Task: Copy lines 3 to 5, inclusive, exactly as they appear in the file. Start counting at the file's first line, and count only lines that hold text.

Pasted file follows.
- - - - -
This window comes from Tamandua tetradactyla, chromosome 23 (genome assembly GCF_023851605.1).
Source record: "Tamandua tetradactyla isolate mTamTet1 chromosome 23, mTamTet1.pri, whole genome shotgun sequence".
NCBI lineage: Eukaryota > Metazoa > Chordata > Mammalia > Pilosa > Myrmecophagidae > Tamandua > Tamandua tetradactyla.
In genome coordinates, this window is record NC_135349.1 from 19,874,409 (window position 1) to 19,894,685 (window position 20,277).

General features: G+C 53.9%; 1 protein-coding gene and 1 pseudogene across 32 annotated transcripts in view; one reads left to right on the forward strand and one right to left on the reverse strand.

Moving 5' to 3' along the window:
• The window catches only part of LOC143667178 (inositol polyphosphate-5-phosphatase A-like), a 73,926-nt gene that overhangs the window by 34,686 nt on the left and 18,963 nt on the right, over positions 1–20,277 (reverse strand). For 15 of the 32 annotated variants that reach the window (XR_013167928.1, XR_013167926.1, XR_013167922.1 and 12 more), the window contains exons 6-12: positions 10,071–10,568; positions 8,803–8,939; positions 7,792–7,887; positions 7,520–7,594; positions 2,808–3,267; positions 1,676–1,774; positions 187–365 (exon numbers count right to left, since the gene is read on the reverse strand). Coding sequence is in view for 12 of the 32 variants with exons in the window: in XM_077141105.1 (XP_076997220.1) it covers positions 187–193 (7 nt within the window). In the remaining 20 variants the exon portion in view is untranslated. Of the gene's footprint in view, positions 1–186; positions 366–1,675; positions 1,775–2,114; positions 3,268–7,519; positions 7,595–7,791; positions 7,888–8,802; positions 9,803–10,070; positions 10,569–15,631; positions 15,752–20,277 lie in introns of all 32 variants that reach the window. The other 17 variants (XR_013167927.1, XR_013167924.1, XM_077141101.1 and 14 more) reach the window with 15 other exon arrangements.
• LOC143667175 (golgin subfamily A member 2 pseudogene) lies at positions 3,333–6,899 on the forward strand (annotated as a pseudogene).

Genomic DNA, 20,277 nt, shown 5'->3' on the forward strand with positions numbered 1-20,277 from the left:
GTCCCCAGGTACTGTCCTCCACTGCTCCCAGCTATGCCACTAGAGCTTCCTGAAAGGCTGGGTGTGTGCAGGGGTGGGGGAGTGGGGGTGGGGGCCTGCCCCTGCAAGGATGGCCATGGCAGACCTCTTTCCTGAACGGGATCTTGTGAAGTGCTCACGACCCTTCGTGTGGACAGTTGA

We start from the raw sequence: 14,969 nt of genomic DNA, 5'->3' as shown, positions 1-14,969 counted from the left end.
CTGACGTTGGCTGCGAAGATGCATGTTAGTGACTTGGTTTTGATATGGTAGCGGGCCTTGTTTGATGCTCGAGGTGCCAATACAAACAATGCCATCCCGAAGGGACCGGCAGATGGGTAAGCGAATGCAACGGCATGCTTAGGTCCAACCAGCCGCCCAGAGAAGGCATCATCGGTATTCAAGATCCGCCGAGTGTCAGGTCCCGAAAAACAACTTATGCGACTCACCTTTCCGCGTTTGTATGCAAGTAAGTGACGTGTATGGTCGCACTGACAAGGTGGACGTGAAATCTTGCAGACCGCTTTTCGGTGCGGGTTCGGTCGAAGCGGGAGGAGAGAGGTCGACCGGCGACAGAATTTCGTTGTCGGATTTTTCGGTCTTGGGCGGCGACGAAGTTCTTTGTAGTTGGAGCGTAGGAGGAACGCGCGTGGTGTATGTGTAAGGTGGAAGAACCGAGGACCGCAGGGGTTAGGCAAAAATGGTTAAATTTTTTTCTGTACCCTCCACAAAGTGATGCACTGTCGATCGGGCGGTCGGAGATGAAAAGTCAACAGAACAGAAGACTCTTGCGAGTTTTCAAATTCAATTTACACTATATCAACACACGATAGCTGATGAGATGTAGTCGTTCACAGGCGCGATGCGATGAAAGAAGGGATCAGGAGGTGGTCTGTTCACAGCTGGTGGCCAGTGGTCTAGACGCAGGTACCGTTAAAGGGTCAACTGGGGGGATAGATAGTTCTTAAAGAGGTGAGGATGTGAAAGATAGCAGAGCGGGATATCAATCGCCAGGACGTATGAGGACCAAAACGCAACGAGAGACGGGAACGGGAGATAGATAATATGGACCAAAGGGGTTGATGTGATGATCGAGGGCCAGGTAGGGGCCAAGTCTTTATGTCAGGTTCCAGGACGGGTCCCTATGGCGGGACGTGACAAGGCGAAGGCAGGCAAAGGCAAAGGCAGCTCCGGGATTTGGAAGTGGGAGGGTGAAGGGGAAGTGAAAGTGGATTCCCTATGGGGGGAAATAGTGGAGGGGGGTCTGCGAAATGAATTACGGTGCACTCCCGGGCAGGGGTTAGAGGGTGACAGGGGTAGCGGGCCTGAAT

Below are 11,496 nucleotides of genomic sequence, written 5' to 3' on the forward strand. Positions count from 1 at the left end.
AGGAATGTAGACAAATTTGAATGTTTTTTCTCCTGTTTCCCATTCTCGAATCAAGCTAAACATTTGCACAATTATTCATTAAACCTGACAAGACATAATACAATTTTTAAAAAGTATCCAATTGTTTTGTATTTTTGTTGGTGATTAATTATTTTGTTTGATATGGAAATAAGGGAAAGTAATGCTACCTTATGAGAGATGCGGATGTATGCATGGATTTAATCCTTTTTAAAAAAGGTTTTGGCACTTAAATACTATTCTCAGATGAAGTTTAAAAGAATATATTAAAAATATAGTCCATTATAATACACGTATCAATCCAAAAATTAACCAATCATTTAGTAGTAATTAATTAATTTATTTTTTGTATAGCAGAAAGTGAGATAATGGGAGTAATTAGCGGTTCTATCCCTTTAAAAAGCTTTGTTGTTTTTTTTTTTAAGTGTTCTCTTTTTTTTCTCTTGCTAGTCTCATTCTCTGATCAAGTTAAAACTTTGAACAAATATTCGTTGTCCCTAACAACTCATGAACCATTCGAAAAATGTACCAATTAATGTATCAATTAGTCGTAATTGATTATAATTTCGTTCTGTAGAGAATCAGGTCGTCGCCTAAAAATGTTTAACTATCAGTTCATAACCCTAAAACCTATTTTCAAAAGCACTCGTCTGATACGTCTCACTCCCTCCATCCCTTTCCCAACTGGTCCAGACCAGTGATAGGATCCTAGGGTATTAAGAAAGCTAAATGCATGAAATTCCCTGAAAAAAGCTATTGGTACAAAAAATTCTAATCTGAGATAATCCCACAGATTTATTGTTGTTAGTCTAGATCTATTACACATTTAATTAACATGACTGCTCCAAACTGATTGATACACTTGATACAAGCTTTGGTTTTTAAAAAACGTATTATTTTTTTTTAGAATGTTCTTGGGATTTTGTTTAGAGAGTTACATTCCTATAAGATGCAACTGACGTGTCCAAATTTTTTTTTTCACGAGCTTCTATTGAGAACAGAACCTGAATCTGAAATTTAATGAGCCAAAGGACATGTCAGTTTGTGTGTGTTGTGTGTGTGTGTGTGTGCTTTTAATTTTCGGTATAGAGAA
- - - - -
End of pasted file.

NCBI lineage: Eukaryota > Metazoa > Chordata > Mammalia > Pilosa > Myrmecophagidae > Tamandua > Tamandua tetradactyla.
In genome coordinates, this window is record NC_135349.1 from 19,874,409 (window position 1) to 19,894,685 (window position 20,277).

General features: G+C 53.9%; 1 protein-coding gene and 1 pseudogene across 32 annotated transcripts in view; one reads left to right on the forward strand and one right to left on the reverse strand.